Mike Trout’s ears were still ringing from the roar of the crowd at LoanDepot Park when, on the bus back to the Team USA hotel in Miami after the final strikeout of the World Baseball Classic on Tuesday night, he sent a text message to Angels manager Phil. Nevin
“I told him, ‘I needed this, I needed to play in this atmosphere, I needed to live it and be in the moment,'” Trout said Sunday night before the Freeway Series exhibition opener against the Dodgers at Chavez Ravine. “It made me think how bad we want to get back to the playoffs.”
The WBC didn’t end the way Trout had hoped, as the three-time American League Most Valuable Player lost an epic battle against Angels teammate Shohei Ohtani, a Trout swinging Japan win 3-2 to close out the tournament. .
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But if there was one thing Trout’s WBC experience strengthened, it was his desire to return to the playoffs for the first time since 2014, when Kansas City swept the Angels in a three-game sweep. The Trout-led Angels have suffered seven straight losing seasons, even with Ohtani in the last five.
“To fall short of the playoffs,” Trout said, “is disappointing.”
The WBC gave Trout and several Angels teammates — Ohtani, pitcher Patrick Sandoval and reliever José Quijada, to name a few — a taste of what the atmosphere would be like in October.
“It was probably the coolest experience I’ve ever had on a baseball field,” Trout said. “That’s the atmosphere you want to play in, whether as a baseball fan or a competitor. You want to be in that moment. They were just special days.”
Even the predictable finish was a little rough for Trout, who ran through a pair of triple fastballs for a full count from Ohtani before blasting an 87 mph slider off the plate. In 6,174 career plate appearances, Trout has crossed three strikes just 24 times, according to Codify Baseball.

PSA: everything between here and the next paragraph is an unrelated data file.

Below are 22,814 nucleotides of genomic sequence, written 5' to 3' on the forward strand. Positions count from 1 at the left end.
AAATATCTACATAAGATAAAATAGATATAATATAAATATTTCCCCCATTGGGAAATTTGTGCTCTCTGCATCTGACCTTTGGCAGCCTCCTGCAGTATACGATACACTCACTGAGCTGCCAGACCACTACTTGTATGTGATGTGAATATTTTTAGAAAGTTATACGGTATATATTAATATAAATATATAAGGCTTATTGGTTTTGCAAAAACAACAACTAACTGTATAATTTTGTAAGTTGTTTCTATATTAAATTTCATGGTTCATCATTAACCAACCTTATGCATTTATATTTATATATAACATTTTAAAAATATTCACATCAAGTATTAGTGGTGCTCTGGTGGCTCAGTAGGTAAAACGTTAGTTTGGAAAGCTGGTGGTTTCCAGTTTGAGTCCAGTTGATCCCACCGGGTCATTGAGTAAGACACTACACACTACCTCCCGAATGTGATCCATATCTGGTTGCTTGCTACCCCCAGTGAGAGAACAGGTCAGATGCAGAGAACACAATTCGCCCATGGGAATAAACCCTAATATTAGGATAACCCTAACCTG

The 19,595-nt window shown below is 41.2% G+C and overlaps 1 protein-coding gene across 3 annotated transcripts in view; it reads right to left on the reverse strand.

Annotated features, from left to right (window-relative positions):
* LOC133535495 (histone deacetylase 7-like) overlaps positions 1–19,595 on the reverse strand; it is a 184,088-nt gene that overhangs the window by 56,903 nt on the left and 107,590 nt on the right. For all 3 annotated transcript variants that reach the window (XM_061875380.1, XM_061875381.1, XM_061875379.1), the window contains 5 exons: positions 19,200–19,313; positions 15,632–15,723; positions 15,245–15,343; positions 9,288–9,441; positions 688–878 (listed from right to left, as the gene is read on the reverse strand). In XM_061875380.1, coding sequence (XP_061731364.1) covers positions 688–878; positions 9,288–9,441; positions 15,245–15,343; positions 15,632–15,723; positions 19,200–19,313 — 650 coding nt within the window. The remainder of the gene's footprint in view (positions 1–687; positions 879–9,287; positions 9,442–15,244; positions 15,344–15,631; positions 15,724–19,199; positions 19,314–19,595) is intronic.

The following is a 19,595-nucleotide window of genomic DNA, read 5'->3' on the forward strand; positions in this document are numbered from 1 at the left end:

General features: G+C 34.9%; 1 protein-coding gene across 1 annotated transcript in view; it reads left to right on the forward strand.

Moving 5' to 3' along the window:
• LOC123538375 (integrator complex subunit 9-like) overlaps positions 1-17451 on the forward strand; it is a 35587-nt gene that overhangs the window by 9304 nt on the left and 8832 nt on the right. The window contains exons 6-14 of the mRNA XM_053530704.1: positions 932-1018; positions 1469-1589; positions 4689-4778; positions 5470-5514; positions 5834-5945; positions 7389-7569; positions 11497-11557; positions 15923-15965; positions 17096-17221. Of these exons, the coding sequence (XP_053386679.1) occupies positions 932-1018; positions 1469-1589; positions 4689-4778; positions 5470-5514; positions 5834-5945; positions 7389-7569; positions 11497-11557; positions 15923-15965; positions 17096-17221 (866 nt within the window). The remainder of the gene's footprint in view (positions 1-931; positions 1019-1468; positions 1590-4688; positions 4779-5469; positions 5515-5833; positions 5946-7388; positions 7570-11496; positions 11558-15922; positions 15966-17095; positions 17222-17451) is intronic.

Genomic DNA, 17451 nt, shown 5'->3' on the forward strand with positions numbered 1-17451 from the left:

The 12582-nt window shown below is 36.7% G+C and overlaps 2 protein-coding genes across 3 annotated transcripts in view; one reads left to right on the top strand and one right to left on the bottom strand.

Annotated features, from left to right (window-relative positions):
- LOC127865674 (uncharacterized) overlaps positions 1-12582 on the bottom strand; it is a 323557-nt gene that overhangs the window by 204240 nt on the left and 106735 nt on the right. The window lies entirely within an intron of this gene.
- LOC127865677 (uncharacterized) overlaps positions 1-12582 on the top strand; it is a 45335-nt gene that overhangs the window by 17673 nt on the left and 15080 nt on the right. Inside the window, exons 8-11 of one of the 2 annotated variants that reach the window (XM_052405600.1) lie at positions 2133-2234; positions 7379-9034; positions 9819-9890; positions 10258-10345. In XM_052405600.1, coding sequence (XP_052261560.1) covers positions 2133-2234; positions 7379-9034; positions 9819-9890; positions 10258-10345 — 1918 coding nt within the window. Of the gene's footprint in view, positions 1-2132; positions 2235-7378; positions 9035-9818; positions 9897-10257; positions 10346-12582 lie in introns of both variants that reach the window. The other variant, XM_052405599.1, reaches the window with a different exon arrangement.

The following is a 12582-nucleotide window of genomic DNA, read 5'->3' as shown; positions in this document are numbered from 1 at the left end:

“It was a fun one-on-one,” Trout said. “I had one thing in mind, trying to throw a ball. Of course, with Shohei, he has all his pitches, and he’s moving everything. And you know, it didn’t throw a split on me all of a sudden. He was in my head, and then he threw me a nasty 3-on-2 slider.’
Trout and Ohtani faced off for the first time since playing in the visitors’ clubhouse at Dodger Stadium on Sunday afternoon. There was no trash talking. Or awkward silence.
Angels teammates Shohei Ohtani, left, and running back Mike Trout in September against the Detroit Tigers.
(Ringo HW Chiu/Associated Press)
“I gave him a hug,” Trout said. “He was good. I’m glad he’s in my team. He’s a special talent. He’s got great stuff.”
The Angels have beefed up their lineup and added depth with the additions of Hunter Renfroe, Brandon Drury and Gio Urshela, and corner infielders Anthony Rendon and Jared Walsh are healthy. They added All-Star lefty Tyler Anderson to the rotation and Carlos Estévez who can be the closer to the bullpen. And they still have two of the best players in baseball in Ohtani and Trout.
“I get asked the question all the time, is this the year?” said Nevin. “I think you have a list like ours and you have expectations in our room like we do, every day is an urgency. If we don’t have it, I think you’re doing an injustice to the teammates, the fans, the organization.”